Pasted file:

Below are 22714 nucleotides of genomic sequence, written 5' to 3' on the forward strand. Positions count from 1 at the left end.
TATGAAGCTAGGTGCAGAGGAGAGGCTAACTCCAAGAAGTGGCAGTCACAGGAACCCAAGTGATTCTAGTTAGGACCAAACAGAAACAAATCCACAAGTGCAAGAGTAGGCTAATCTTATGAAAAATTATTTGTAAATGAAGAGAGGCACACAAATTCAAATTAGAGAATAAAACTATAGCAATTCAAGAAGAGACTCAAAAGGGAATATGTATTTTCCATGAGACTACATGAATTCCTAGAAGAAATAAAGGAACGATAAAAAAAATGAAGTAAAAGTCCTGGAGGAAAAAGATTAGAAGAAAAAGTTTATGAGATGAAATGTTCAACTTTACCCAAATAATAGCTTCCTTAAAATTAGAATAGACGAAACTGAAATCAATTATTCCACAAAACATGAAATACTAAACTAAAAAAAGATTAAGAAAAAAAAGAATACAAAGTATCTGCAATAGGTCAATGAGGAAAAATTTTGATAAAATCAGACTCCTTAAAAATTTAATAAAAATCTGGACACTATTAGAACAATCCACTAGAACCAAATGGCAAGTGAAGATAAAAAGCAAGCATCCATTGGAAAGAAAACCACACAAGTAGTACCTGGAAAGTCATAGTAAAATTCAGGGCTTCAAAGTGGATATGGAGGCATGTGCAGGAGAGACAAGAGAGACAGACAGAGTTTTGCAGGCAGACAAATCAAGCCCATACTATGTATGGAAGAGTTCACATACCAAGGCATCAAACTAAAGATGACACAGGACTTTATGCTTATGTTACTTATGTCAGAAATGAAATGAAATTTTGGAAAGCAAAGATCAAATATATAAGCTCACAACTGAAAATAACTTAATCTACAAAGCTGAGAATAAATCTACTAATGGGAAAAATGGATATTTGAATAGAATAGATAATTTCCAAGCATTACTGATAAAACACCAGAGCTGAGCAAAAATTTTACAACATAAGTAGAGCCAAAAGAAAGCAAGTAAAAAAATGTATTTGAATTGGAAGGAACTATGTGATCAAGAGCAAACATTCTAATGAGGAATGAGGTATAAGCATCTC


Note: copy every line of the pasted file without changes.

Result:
Below are 22714 nucleotides of genomic sequence, written 5' to 3' on the forward strand. Positions count from 1 at the left end.
TATGAAGCTAGGTGCAGAGGAGAGGCTAACTCCAAGAAGTGGCAGTCACAGGAACCCAAGTGATTCTAGTTAGGACCAAACAGAAACAAATCCACAAGTGCAAGAGTAGGCTAATCTTATGAAAAATTATTTGTAAATGAAGAGAGGCACACAAATTCAAATTAGAGAATAAAACTATAGCAATTCAAGAAGAGACTCAAAAGGGAATATGTATTTTCCATGAGACTACATGAATTCCTAGAAGAAATAAAGGAACGATAAAAAAAATGAAGTAAAAGTCCTGGAGGAAAAAGATTAGAAGAAAAAGTTTATGAGATGAAATGTTCAACTTTACCCAAATAATAGCTTCCTTAAAATTAGAATAGACGAAACTGAAATCAATTATTCCACAAAACATGAAATACTAAACTAAAAAAAGATTAAGAAAAAAAAGAATACAAAGTATCTGCAATAGGTCAATGAGGAAAAATTTTGATAAAATCAGACTCCTTAAAAATTTAATAAAAATCTGGACACTATTAGAACAATCCACTAGAACCAAATGGCAAGTGAAGATAAAAAGCAAGCATCCATTGGAAAGAAAACCACACAAGTAGTACCTGGAAAGTCATAGTAAAATTCAGGGCTTCAAAGTGGATATGGAGGCATGTGCAGGAGAGACAAGAGAGACAGACAGAGTTTTGCAGGCAGACAAATCAAGCCCATACTATGTATGGAAGAGTTCACATACCAAGGCATCAAACTAAAGATGACACAGGACTTTATGCTTATGTTACTTATGTCAGAAATGAAATGAAATTTTGGAAAGCAAAGATCAAATATATAAGCTCACAACTGAAAATAACTTAATCTACAAAGCTGAGAATAAATCTACTAATGGGAAAAATGGATATTTGAATAGAATAGATAATTTCCAAGCATTACTGATAAAACACCAGAGCTGAGCAAAAATTTTACAACATAAGTAGAGCCAAAAGAAAGCAAGTAAAAAAATGTATTTGAATTGGAAGGAACTATGTGATCAAGAGCAAACATTCTAATGAGGAATGAGGTATAAGCATCTC